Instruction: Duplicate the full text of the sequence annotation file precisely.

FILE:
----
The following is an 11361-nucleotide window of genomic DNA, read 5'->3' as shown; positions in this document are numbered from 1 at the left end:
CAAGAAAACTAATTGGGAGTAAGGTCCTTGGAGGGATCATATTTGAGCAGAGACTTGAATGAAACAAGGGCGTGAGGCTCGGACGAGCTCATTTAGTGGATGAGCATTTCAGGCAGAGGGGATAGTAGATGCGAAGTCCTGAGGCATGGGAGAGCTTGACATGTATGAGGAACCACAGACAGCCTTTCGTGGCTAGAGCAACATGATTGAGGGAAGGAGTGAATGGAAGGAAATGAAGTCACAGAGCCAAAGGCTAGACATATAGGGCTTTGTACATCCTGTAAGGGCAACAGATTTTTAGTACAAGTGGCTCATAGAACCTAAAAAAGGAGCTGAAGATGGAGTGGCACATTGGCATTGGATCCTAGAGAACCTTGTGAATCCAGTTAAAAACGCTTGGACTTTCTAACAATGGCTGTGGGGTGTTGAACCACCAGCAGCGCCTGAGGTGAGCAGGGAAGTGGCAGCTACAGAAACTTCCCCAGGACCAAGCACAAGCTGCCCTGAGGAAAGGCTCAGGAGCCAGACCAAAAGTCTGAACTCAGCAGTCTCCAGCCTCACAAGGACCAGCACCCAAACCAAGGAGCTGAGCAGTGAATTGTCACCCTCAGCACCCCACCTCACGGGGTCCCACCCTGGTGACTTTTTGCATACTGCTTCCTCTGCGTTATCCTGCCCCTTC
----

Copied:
The following is an 11361-nucleotide window of genomic DNA, read 5'->3' as shown; positions in this document are numbered from 1 at the left end:
CAAGAAAACTAATTGGGAGTAAGGTCCTTGGAGGGATCATATTTGAGCAGAGACTTGAATGAAACAAGGGCGTGAGGCTCGGACGAGCTCATTTAGTGGATGAGCATTTCAGGCAGAGGGGATAGTAGATGCGAAGTCCTGAGGCATGGGAGAGCTTGACATGTATGAGGAACCACAGACAGCCTTTCGTGGCTAGAGCAACATGATTGAGGGAAGGAGTGAATGGAAGGAAATGAAGTCACAGAGCCAAAGGCTAGACATATAGGGCTTTGTACATCCTGTAAGGGCAACAGATTTTTAGTACAAGTGGCTCATAGAACCTAAAAAAGGAGCTGAAGATGGAGTGGCACATTGGCATTGGATCCTAGAGAACCTTGTGAATCCAGTTAAAAACGCTTGGACTTTCTAACAATGGCTGTGGGGTGTTGAACCACCAGCAGCGCCTGAGGTGAGCAGGGAAGTGGCAGCTACAGAAACTTCCCCAGGACCAAGCACAAGCTGCCCTGAGGAAAGGCTCAGGAGCCAGACCAAAAGTCTGAACTCAGCAGTCTCCAGCCTCACAAGGACCAGCACCCAAACCAAGGAGCTGAGCAGTGAATTGTCACCCTCAGCACCCCACCTCACGGGGTCCCACCCTGGTGACTTTTTGCATACTGCTTCCTCTGCGTTATCCTGCCCCTTC